Cass Sunstein has argued in favor of animals having the right to sue so I suppose that it is only fair that trees being able to sue also
Since the 1970s, some radical environmentalists have argued that trees have legal rights and should be allowed to go to court to protect those rights.
The idea has been endorsed by John P. Holdren, the man who now advises President Barack Obama on science and technology issues.
Giving “natural objects” -- like trees -- standing to sue in a court of law would have a “most salubrious” effect on the environment, Holdren wrote the 1970s.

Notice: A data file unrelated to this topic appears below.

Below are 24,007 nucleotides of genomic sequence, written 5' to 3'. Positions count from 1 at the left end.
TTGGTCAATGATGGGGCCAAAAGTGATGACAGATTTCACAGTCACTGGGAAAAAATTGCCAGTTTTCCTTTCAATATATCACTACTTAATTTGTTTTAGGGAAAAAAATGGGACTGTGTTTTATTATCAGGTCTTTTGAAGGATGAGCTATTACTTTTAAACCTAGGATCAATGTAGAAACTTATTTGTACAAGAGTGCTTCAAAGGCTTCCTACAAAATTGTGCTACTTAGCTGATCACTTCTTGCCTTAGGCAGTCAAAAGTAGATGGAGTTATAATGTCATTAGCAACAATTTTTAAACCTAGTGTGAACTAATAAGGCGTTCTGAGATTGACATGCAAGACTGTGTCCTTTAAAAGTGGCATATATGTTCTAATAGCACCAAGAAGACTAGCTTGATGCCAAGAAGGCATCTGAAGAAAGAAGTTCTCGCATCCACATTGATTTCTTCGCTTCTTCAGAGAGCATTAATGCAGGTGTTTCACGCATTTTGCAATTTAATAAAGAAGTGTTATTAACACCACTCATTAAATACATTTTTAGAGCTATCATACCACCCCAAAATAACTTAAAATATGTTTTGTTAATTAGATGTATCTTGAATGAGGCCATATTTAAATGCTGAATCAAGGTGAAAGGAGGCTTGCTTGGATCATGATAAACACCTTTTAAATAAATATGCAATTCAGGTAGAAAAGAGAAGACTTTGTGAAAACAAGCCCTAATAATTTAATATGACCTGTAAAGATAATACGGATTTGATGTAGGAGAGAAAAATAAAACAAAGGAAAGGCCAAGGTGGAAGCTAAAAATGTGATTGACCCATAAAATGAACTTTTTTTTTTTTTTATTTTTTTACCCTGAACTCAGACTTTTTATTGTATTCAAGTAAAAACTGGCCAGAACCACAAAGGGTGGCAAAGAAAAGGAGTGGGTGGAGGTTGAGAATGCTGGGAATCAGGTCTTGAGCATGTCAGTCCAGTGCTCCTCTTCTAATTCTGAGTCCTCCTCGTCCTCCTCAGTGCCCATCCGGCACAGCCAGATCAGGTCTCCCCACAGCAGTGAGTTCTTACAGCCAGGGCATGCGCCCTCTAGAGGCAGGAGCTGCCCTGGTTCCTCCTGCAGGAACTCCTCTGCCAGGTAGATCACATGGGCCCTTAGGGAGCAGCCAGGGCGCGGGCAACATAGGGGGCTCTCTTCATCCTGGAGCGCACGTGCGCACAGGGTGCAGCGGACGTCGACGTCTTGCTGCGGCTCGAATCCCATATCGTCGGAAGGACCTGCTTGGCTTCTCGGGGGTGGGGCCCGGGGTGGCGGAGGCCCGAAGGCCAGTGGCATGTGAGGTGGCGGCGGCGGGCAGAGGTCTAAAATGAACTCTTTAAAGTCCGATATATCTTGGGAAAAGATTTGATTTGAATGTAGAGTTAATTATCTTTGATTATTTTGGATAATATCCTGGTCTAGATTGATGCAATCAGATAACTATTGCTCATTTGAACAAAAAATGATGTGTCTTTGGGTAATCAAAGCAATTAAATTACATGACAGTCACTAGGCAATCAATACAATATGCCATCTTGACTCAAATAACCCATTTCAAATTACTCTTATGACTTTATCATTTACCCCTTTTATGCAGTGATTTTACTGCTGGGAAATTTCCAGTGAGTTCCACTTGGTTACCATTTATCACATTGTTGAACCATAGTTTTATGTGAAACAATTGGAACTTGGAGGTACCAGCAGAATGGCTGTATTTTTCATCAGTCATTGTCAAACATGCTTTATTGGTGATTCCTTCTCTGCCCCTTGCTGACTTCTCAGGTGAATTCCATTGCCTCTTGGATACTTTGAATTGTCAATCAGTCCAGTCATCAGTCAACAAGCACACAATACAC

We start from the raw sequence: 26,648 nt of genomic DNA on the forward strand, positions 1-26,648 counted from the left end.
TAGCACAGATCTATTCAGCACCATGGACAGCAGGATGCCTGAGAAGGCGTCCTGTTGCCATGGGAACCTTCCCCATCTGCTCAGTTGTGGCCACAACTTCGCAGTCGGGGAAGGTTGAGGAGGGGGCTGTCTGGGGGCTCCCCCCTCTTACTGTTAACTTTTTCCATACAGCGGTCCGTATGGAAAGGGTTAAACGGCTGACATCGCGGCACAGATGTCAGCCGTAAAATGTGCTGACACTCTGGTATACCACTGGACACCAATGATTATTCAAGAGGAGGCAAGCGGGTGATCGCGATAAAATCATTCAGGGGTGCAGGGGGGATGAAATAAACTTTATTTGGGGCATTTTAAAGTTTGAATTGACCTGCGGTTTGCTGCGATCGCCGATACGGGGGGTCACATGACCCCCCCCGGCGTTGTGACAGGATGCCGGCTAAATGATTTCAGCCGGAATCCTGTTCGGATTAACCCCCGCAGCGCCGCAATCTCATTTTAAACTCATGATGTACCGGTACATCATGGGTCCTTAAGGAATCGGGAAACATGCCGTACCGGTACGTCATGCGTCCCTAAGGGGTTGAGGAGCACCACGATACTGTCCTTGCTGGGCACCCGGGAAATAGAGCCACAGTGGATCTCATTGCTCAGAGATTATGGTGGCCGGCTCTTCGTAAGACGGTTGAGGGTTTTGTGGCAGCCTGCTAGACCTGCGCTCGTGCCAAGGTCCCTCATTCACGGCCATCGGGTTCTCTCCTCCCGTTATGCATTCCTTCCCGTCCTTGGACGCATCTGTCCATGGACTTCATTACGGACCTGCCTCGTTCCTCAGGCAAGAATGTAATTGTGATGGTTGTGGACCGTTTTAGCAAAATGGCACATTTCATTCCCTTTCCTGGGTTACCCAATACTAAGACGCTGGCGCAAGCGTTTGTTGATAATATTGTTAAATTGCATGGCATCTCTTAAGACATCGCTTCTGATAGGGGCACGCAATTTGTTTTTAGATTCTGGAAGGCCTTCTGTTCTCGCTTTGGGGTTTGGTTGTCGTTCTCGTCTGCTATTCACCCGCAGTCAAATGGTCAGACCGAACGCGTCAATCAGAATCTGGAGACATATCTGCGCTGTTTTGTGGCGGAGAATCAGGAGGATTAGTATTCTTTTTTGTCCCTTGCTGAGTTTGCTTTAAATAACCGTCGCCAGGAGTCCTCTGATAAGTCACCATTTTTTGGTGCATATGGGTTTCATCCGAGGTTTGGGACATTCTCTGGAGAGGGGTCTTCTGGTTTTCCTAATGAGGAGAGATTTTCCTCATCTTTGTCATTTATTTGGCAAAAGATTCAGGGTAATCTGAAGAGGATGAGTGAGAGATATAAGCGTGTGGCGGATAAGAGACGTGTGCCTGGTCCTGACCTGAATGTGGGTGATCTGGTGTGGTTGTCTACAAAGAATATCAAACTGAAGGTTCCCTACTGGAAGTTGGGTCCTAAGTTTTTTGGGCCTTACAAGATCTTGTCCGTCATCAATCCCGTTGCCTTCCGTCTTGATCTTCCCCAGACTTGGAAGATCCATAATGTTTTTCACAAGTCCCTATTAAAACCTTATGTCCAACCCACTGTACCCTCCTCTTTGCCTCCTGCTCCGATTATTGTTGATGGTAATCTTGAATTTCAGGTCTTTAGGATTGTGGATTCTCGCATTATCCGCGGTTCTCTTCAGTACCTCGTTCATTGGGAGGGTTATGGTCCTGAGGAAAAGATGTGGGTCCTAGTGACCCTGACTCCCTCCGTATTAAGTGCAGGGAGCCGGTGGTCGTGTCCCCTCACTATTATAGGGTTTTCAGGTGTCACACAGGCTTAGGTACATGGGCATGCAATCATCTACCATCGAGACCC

“One change in (legal) notions that would have a most salubrious effect on the quality of the environment has been proposed by law professor Christopher D. Stone in his celebrated monograph, ‘Should Trees Have Standing?’” Holdren said in a 1977 book that he co-wrote with Paul R. Ehrlich and Anne H. Ehrlich.
“In that tightly reasoned essay, Stone points out the obvious advantages of giving natural objects standing, just as such inanimate objects as corporations, trusts, and ships are now held to have legal rights and duties,” Holdren added.
According to Holdren and the Ehrlichs, the notion of legal standing for inanimate objects would not be as unprecedented as it might sound. “The legal machinery and the basic legal notions needed to control pollution are already in existence,” they wrote. . . .
Labels: Holdren, litigation, ObamaAdministration